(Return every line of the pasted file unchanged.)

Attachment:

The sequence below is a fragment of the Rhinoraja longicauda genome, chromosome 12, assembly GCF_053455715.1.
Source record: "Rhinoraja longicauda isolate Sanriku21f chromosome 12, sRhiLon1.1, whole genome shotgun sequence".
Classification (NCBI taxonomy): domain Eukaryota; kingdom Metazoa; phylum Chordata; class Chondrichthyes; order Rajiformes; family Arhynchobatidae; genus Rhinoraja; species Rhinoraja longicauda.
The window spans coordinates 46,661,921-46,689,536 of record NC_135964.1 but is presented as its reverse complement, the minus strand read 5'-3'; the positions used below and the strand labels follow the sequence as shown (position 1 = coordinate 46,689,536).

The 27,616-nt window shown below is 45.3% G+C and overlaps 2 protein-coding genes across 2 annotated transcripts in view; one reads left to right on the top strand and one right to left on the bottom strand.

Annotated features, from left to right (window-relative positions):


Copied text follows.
The sequence below is a fragment of the Rhinoraja longicauda genome, chromosome 12, assembly GCF_053455715.1.
Source record: "Rhinoraja longicauda isolate Sanriku21f chromosome 12, sRhiLon1.1, whole genome shotgun sequence".
Classification (NCBI taxonomy): domain Eukaryota; kingdom Metazoa; phylum Chordata; class Chondrichthyes; order Rajiformes; family Arhynchobatidae; genus Rhinoraja; species Rhinoraja longicauda.
The window spans coordinates 46,661,921-46,689,536 of record NC_135964.1 but is presented as its reverse complement, the minus strand read 5'-3'; the positions used below and the strand labels follow the sequence as shown (position 1 = coordinate 46,689,536).

The 27,616-nt window shown below is 45.3% G+C and overlaps 2 protein-coding genes across 2 annotated transcripts in view; one reads left to right on the top strand and one right to left on the bottom strand.

Annotated features, from left to right (window-relative positions):